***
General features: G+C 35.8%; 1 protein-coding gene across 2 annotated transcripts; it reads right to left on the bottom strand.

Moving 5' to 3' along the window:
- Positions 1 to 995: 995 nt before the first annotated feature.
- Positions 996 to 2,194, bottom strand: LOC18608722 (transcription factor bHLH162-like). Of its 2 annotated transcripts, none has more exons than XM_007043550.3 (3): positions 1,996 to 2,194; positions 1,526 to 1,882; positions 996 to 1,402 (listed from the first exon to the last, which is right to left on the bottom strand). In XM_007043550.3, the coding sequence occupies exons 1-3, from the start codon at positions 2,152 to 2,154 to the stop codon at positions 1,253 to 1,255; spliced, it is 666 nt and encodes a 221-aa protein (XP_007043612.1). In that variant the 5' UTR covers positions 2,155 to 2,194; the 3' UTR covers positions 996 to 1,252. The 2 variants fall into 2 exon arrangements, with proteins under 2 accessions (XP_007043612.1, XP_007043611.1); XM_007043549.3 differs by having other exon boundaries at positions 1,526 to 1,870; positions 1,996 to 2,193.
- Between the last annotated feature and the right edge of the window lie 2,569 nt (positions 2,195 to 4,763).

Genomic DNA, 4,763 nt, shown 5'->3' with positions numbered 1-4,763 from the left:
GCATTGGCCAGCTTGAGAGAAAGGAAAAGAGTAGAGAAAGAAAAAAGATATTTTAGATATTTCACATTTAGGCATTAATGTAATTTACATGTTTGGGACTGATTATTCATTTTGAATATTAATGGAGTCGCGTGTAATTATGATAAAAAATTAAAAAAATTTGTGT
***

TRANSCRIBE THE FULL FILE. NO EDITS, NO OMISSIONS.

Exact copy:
General features: G+C 35.8%; 1 protein-coding gene across 2 annotated transcripts; it reads right to left on the bottom strand.

Moving 5' to 3' along the window:
- Positions 1 to 995: 995 nt before the first annotated feature.
- Positions 996 to 2,194, bottom strand: LOC18608722 (transcription factor bHLH162-like). Of its 2 annotated transcripts, none has more exons than XM_007043550.3 (3): positions 1,996 to 2,194; positions 1,526 to 1,882; positions 996 to 1,402 (listed from the first exon to the last, which is right to left on the bottom strand). In XM_007043550.3, the coding sequence occupies exons 1-3, from the start codon at positions 2,152 to 2,154 to the stop codon at positions 1,253 to 1,255; spliced, it is 666 nt and encodes a 221-aa protein (XP_007043612.1). In that variant the 5' UTR covers positions 2,155 to 2,194; the 3' UTR covers positions 996 to 1,252. The 2 variants fall into 2 exon arrangements, with proteins under 2 accessions (XP_007043612.1, XP_007043611.1); XM_007043549.3 differs by having other exon boundaries at positions 1,526 to 1,870; positions 1,996 to 2,193.
- Between the last annotated feature and the right edge of the window lie 2,569 nt (positions 2,195 to 4,763).

Genomic DNA, 4,763 nt, shown 5'->3' with positions numbered 1-4,763 from the left:
GCATTGGCCAGCTTGAGAGAAAGGAAAAGAGTAGAGAAAGAAAAAAGATATTTTAGATATTTCACATTTAGGCATTAATGTAATTTACATGTTTGGGACTGATTATTCATTTTGAATATTAATGGAGTCGCGTGTAATTATGATAAAAAATTAAAAAAATTTGTGT